The Gateway Seven Series
Study series on seven books of the Bible, covering seven genres, with a whole-life discipleship focus...
The word of the LORD came to Jonah son of Amittai: ‘Go to the great city of Nineveh and preach against it, because its wickedness has come up before me.’
But Jonah ran away from the LORD and headed for Tarshish. He went down to Joppa, where he found a ship bound for that port. After paying the fare, he went aboard and sailed for Tarshish to flee from the LORD.
‘Once upon a time…’
To read those words is to know that you are at the beginning of a fairy tale, complete with a villain, a dilemma, and a ‘happily ever after’.
The opening of the book of Jonah also starts with a signal of what to expect. To begin a narrative with a phrase such as ‘The word of the LORD came to…’ is to alert us to the fact that we are reading a prophetic book. It is reasonable for us to expect a story of God speaking to someone, that someone following his instructions, and everything proceeding as normal.
But just one verse later, the ‘someone’ in this story – Jonah – has done the unexpected. He has fled the scene. He is making as clear as humanly possible that he does not want to serve God. He is being disobedient, and openly rebelling.
This is not what a prophet was supposed to do. Of course, some reluctance to follow God’s call is to be expected – we see it from Jeremiah and Moses… but never to this extent. They might moan and whine a little bit, but they never go so far as to run away. Jonah’s actions are the exact opposite of what was expected. This is like your classic fairy tale morphing into some kind of sci-fi fantasy. All bets are off.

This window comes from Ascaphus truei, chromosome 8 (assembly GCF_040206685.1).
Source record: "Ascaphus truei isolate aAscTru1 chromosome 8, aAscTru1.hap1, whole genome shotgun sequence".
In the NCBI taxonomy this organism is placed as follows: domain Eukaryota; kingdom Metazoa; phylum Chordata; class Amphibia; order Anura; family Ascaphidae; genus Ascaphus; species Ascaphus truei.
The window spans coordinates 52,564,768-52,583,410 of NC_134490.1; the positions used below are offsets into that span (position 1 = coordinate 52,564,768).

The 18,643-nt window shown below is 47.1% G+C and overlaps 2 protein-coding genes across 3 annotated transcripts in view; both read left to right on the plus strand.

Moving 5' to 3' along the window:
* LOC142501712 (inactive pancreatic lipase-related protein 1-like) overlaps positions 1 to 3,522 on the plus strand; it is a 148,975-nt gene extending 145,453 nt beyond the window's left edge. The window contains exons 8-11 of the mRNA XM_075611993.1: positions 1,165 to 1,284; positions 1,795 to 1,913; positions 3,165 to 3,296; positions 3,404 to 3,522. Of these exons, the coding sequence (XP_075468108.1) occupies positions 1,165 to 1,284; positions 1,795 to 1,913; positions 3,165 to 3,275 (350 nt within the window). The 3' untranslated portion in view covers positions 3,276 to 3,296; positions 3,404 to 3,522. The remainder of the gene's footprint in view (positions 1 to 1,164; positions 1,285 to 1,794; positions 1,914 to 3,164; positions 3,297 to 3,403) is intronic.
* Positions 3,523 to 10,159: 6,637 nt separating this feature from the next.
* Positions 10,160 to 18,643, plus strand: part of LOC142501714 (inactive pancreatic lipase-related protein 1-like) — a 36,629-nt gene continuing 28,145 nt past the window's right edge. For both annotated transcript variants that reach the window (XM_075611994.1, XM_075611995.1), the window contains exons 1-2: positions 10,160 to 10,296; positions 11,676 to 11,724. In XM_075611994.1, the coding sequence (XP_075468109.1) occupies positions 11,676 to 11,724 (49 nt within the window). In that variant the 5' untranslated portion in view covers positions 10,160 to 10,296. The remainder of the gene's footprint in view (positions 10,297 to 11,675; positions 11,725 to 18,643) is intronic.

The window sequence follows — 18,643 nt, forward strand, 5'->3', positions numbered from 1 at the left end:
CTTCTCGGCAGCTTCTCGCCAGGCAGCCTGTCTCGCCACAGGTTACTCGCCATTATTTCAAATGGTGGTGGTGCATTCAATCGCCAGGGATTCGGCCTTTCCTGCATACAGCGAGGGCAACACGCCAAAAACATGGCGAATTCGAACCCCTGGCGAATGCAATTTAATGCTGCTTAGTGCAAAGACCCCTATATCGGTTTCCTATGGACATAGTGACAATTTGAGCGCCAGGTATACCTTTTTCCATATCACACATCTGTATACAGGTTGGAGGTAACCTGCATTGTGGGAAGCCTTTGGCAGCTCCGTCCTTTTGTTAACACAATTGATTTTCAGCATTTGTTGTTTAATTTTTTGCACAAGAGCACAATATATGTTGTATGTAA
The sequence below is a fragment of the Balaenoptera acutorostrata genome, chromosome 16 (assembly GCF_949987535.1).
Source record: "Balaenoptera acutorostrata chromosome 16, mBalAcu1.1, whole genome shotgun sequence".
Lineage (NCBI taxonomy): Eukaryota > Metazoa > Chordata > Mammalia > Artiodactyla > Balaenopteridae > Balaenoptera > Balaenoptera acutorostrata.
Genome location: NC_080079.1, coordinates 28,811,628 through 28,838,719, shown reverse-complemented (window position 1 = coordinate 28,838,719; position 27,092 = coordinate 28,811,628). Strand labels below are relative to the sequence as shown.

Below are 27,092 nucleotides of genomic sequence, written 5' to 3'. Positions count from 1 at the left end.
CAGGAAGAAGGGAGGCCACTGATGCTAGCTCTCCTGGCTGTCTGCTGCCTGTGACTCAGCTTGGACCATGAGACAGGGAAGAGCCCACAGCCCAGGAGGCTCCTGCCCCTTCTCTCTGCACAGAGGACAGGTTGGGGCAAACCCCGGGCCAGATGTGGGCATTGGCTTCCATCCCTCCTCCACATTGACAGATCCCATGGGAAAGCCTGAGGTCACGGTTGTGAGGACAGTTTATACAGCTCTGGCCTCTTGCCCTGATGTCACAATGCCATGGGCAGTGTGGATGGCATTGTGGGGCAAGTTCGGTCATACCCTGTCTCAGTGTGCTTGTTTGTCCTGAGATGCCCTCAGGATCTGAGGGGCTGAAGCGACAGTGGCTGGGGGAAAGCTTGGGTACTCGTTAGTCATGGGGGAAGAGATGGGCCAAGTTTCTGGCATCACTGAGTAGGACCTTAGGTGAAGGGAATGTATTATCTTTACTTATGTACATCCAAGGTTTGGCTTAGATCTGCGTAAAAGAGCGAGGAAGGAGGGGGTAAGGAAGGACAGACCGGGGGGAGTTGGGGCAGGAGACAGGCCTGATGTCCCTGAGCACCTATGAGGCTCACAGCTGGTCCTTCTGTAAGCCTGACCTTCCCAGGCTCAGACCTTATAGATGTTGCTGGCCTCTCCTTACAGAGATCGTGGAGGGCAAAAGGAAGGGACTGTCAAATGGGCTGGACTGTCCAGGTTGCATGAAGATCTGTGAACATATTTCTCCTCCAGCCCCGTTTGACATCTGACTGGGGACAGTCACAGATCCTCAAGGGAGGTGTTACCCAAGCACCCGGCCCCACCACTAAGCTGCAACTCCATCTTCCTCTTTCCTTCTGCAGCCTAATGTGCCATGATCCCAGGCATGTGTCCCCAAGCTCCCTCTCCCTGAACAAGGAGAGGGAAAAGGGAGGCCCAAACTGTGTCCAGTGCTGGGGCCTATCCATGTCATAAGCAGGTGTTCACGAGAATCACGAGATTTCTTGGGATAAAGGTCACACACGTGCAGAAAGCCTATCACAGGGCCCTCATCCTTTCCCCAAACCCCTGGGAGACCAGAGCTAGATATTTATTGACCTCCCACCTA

It’s clear from the beginning of this book that Jonah is not to be viewed as a hero.
Despite this, I find him to be very relatable.
I’m not saying I’ve had a direct call from the Lord God Almighty and then hopped on a boat headed in the opposite direction in order to flee; but I know that I frequently ignore what God has explicitly asked me to do.
Whether that is to ‘act justly, love mercy, and walk humbly’ with him – and instead I opt for convenience and what ‘feels right’. Or maybe it’s his call to ‘go and make disciples’, and instead I keep my head down and my mouth shut for fear of mockery or misunderstanding.
But the message of Jonah is not one that focusses on the disobedient, reluctant prophet. Nor does it zoom in on the great big fish of chapter 2. Instead, it is a book which – despite its unpredictable protagonist – proclaims the greatness and goodness of God: his compassion, his mercy, and his faithfulness… even to the fearful, the sinful, and the disobedient.